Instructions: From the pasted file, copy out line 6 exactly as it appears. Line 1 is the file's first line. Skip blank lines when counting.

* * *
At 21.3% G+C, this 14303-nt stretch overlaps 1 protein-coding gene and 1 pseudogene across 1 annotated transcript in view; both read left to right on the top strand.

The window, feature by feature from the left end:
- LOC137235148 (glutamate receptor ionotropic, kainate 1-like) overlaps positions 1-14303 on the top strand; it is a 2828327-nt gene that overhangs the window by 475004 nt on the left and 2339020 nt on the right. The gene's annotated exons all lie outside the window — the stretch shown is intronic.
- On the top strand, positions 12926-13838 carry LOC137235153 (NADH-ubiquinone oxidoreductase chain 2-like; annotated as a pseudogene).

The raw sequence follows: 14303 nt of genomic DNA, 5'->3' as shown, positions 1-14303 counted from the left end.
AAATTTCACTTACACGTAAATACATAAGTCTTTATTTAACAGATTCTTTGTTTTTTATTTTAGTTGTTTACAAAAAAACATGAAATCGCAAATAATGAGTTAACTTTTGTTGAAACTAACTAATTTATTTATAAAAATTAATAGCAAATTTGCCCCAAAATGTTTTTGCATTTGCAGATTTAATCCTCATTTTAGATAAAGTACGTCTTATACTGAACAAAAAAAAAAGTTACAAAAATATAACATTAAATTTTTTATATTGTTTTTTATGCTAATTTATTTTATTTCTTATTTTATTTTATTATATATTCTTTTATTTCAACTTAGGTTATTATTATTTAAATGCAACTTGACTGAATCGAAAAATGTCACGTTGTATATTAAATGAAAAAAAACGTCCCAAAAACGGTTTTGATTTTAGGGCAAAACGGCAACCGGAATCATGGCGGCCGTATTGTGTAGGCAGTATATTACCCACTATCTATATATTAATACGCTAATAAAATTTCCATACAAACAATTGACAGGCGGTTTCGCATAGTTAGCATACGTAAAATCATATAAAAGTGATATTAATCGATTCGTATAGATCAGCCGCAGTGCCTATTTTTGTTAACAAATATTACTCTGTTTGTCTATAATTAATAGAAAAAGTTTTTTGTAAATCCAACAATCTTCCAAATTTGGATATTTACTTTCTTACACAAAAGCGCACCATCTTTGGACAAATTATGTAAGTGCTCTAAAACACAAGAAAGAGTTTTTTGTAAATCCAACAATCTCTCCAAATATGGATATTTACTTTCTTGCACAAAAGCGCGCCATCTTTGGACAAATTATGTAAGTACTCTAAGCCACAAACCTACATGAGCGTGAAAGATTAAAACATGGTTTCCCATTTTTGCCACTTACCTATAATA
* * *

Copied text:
AAATTTCACTTACACGTAAATACATAAGTCTTTATTTAACAGATTCTTTGTTTTTTATTTTAGTTGTTTACAAAAAAACATGAAATCGCAAATAATGAGTTAACTTTTGTTGAAACTAACTAATTTATTTATAAAAATTAATAGCAAATTTGCCCCAAAATGTTTTTGCATTTGCAGATTTAATCCTCATTTTAGATAAAGTACGTCTTATACTGAACAAAAAAAAAAGTTACAAAAATATAACATTAAATTTTTTATATTGTTTTTTATGCTAATTTATTTTATTTCTTATTTTATTTTATTATATATTCTTTTATTTCAACTTAGGTTATTATTATTTAAATGCAACTTGACTGAATCGAAAAATGTCACGTTGTATATTAAATGAAAAAAAACGTCCCAAAAACGGTTTTGATTTTAGGGCAAAACGGCAACCGGAATCATGGCGGCCGTATTGTGTAGGCAGTATATTACCCACTATCTATATATTAATACGCTAATAAAATTTCCATACAAACAATTGACAGGCGGTTTCGCATAGTTAGCATACGTAAAATCATATAAAAGTGATATTAATCGATTCGTATAGATCAGCCGCAGTGCCTATTTTTGTTAACAAATATTACTCTGTTTGTCTATAATTAATAGAAAAAGTTTTTTGTAAATCCAACAATCTTCCAAATTTGGATATTTACTTTCTTACACAAAAGCGCACCATCTTTGGACAAATTATGTAAGTGCTCTAAAACACAAGAAAGAGTTTTTTGTAAATCCAACAATCTCTCCAAATATGGATATTTACTTTCTTGCACAAAAGCGCGCCATCTTTGGACAAATTATGTAAGTACTCTAAGCCACAAACCTACATGAGCGTGAAAGATTAAAACATGGTTTCCCATTTTTGCCACTTACCTATAATA